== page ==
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David Wagoner

In 1926, David Wagoner was born in Massillon, Ohio. He is the author of numerous poetry collections, including Good Morning and Good Night (University of Illinois Press, 2005); The House of Song (University of Illinois Press, 2002); Traveling Light: Collected and New Poems (University of Illinois Press, 1999); Walt Whitman Bathing (University of Illinois Press, 1996); Through the Forest: New and Selected Poems (Atlantic Monthly Press, 1987); First Light (Little, Brown and Co., 1983); Landfall (Little, Brown and Co., 1981); and In Broken Country (Little, Brown and Co., 1979).

His Collected Poems, 1956-1976 (Indiana University Press, 1976) was nominated for the National Book Award in 1977. His collection Who Shall Be the Sun?(Indiana University Press, 1978) is a collection of poems based on the folklore, legends, and myths of indigenous peoples of the Northwest Coast and Plateau regions. Other collections of poetry include Sleeping in the Woods (Indiana University Press, 1974); Riverbed(Indiana University Press, 1972); New and Selected Poems (Indiana University Press, 1969); Staying Alive(Indiana University Press, 1966); The Nesting Ground(Indiana University Press, 1963); A Place to Stand(Indiana University Press, 1958); and Dry Sun, Dry Wind(Indiana University Press, 1953).

Wagoner is also the author of ten novels, including The Escape Artist (1965), which was adapted into a movie by Francis Ford Coppola. He is also the editor of Straw for the Fire: From the Notebooks of Theodore Roethke, 1943-63 (1972).

About Wagoner’s poetry, critic Harold Bloom said, “His study of American nostalgia is as eloquent as that of James Wright, and like Wright’s poetry carries on some of the deepest currents in American verse.”

He has received an American Academy of Arts and Letters award, the Sherwood Anderson Award, the Fels Prize, the Ruth Lilly Poetry Prize, the Eunice Tjetjens Memorial and English-Speaking Union prizes from Poetry magazine, and fellowships from the Ford Foundation, the Guggenheim Foundation, and the National Endowment for the Arts.

A former Chancellor of the Academy of American Poets, he was the editor of Poetry Northwest from 1966 until its last issue in 2002. He lives in Bothell, Washington. (Poets.org)

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I’ve featured David Wagoner on here before. I loved his poem “Bums at Breakfast.” It felt so homey and real. As does this one. I could  picture the whole thing in my mind. I love poets who can draw me into their world…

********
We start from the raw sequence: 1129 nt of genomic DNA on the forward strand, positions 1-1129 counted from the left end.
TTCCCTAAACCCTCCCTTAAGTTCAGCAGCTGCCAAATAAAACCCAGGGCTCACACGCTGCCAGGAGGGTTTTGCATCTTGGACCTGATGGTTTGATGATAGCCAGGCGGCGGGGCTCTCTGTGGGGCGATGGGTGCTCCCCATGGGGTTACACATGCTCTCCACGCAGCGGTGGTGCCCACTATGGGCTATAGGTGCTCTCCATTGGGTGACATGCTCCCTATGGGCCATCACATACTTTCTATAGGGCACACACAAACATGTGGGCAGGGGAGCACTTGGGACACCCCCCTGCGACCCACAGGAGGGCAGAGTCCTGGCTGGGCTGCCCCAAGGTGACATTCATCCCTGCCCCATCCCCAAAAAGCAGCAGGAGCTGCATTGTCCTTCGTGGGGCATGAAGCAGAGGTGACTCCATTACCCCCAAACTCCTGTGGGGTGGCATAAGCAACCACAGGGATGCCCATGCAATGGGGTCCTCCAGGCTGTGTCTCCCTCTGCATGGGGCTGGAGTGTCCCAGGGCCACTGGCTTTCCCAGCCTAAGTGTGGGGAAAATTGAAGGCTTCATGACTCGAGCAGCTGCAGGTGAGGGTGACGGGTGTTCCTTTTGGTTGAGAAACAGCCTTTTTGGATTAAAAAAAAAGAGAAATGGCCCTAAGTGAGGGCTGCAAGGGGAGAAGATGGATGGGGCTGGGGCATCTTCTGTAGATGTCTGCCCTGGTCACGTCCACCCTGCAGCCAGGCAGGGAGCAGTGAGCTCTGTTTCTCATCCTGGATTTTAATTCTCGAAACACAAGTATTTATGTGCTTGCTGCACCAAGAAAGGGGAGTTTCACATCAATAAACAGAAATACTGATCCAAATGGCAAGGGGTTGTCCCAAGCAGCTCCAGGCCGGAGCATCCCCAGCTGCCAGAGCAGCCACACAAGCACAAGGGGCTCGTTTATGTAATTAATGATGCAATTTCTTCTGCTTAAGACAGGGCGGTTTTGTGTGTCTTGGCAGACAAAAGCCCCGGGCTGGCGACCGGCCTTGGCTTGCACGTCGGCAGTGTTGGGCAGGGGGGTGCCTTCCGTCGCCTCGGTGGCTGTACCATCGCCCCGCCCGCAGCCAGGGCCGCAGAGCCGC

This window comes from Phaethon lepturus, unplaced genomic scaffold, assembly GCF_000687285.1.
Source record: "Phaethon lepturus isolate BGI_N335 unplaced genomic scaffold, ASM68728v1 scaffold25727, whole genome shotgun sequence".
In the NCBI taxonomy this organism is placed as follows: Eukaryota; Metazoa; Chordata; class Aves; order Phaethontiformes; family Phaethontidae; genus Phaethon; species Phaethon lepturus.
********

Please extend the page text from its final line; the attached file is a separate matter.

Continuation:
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My Father Laughing In The Chicago Theater

His heavy body would double itself forward
At the waist, swell, and come heaving around
To slam at his seatback, making the screws groan
And squawk down half the row as it went tilting
Under my mother and me, under whoever
Was out of luck on the other side of him.
Like a boxer slipping punches, he’d lift his elbows
To flail and jerk, and his wide-open mouth
Would boom out four deep haaa’s to the end of his breath.

He was laughing at Burns and Allen or Jack Benny
In person or at his limitless engagement
With Groucho, Chico, and Harpo. While my mother
Sat there between us, gazing at the stage
And chuckling placidly, I watched with amazement
The spectacle of a helpless father, unmanned,
Disarmed by laughter. The tears would dribble
From under his bifocals, as real as sweat.
He would gape and gag, go limp, and spring back to life.

I would laugh too, but partly at him, afraid
Of becoming him. He could scowl anywhere,
Be solemn or blank in church or going to work,
Turn grim with a cold chisel, or he could smile
At babies or football games, but he only laughed
There in that theater. And up the aisle
And through the lobby to the parking lot
And all the way home, I’d see the glow on his cheeks
Fade to the usual hectic steel mill sunburn.

By bedtime he was as somber as himself:
Two hundred and twenty horizontal pounds
Of defensive lineman, of open-hearth melter
Who could take the temperature of molten steel
At a glance, who never swore or told a joke.
Once Jimmy Durante stopped, glared down at him.
And slapped his sides, getting an extra laugh
From my father’s laugh, then stiff-legged-strutted away,
Tipping his old hat in gratitude.

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Picture Source: Department of English – University of Washington